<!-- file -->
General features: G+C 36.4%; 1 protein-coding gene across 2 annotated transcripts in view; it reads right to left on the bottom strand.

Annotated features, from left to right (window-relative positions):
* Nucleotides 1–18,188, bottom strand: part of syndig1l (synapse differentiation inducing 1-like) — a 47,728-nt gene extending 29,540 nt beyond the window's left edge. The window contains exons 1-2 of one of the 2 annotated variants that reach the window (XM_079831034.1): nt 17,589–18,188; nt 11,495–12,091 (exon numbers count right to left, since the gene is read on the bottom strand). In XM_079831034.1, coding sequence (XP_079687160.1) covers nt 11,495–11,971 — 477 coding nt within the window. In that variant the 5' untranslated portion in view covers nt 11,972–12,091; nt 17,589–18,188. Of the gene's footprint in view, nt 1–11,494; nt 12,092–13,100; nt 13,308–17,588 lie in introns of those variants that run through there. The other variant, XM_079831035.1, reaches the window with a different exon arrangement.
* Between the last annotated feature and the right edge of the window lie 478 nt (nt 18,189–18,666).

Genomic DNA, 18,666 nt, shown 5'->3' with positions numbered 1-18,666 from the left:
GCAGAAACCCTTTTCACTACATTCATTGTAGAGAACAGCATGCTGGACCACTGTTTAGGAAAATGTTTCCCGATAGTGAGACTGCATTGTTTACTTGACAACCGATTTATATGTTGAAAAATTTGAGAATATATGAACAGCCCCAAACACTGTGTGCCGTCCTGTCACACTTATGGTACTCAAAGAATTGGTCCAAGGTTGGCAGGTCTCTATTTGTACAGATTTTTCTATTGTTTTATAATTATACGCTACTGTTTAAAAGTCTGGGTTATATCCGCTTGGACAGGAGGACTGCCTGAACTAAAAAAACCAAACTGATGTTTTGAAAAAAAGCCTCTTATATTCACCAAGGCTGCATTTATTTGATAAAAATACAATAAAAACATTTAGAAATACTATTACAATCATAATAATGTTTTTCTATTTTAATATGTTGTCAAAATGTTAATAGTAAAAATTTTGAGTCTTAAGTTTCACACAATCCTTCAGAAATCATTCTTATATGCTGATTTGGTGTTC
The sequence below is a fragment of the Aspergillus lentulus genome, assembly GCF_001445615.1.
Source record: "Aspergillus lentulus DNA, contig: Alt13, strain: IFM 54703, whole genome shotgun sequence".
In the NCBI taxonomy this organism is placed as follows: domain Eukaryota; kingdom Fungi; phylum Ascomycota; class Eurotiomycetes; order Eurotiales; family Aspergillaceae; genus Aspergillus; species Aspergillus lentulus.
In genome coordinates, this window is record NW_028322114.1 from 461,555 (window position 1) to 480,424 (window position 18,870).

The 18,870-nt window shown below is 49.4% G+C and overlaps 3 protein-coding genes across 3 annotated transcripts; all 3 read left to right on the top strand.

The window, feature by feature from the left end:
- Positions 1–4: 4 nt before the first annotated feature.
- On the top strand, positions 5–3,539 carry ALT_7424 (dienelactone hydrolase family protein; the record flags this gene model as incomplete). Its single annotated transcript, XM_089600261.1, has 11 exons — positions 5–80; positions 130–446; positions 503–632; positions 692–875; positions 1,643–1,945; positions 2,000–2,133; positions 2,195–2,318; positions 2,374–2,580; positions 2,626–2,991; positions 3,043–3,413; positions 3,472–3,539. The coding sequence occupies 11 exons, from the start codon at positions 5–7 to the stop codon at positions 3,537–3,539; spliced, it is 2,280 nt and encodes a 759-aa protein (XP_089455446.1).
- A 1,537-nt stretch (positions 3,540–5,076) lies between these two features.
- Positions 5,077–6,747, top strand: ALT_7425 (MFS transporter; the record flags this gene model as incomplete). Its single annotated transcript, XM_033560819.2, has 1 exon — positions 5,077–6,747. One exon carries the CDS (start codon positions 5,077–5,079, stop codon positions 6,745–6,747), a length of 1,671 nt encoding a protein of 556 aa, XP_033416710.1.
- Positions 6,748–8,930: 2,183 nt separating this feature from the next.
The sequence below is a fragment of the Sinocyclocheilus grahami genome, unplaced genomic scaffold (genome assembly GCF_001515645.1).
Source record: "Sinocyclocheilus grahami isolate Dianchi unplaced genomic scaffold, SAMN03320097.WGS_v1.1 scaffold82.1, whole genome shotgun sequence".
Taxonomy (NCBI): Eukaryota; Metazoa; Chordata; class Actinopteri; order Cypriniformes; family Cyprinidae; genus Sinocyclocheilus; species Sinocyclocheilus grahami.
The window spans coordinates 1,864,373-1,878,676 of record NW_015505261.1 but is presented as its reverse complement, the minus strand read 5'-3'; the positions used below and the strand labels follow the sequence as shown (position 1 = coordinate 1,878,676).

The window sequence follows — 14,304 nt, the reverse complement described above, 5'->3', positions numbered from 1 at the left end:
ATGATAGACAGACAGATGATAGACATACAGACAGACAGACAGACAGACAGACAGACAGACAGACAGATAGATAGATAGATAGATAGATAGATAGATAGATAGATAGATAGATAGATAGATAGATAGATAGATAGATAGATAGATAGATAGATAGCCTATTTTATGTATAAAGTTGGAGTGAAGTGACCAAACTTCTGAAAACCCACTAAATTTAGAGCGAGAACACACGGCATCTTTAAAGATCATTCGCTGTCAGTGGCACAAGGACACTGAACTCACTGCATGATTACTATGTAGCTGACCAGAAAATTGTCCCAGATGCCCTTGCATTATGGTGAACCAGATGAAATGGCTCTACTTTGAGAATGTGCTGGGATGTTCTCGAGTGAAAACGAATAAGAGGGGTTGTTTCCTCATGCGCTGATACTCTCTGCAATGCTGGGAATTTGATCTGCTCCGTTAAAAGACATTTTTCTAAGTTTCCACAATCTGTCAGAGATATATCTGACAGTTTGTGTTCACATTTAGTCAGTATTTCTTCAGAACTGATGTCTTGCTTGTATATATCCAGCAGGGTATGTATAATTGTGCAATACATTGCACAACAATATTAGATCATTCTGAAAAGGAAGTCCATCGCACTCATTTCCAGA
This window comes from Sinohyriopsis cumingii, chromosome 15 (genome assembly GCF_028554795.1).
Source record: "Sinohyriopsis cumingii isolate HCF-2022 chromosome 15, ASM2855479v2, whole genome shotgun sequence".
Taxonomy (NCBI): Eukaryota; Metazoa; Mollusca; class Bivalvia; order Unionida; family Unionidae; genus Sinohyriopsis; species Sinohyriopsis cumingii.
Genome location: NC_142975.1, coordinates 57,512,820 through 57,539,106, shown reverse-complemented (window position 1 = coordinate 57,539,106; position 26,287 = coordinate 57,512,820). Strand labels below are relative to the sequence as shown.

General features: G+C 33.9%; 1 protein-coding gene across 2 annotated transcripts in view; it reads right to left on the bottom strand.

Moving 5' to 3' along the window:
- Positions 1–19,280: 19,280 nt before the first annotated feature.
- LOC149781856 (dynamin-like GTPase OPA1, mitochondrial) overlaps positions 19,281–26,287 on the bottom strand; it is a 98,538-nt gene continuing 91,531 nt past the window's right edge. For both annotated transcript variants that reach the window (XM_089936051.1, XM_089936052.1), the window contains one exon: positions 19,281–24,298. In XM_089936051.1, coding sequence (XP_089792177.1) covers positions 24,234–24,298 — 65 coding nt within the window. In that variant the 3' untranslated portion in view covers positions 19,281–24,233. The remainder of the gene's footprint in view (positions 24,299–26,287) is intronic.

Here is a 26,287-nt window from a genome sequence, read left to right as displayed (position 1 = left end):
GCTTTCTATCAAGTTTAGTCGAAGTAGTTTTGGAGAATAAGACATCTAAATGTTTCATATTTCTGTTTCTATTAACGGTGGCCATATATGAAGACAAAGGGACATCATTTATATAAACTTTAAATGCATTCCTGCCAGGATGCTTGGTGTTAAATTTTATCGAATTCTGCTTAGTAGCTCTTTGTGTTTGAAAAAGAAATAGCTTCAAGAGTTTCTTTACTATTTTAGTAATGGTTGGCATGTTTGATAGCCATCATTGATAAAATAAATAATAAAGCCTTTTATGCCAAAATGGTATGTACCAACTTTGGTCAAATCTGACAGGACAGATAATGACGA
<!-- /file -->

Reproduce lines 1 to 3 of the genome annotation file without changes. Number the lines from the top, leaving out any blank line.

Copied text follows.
General features: G+C 36.4%; 1 protein-coding gene across 2 annotated transcripts in view; it reads right to left on the bottom strand.

Annotated features, from left to right (window-relative positions):
* Nucleotides 1–18,188, bottom strand: part of syndig1l (synapse differentiation inducing 1-like) — a 47,728-nt gene extending 29,540 nt beyond the window's left edge. The window contains exons 1-2 of one of the 2 annotated variants that reach the window (XM_079831034.1): nt 17,589–18,188; nt 11,495–12,091 (exon numbers count right to left, since the gene is read on the bottom strand). In XM_079831034.1, coding sequence (XP_079687160.1) covers nt 11,495–11,971 — 477 coding nt within the window. In that variant the 5' untranslated portion in view covers nt 11,972–12,091; nt 17,589–18,188. Of the gene's footprint in view, nt 1–11,494; nt 12,092–13,100; nt 13,308–17,588 lie in introns of those variants that run through there. The other variant, XM_079831035.1, reaches the window with a different exon arrangement.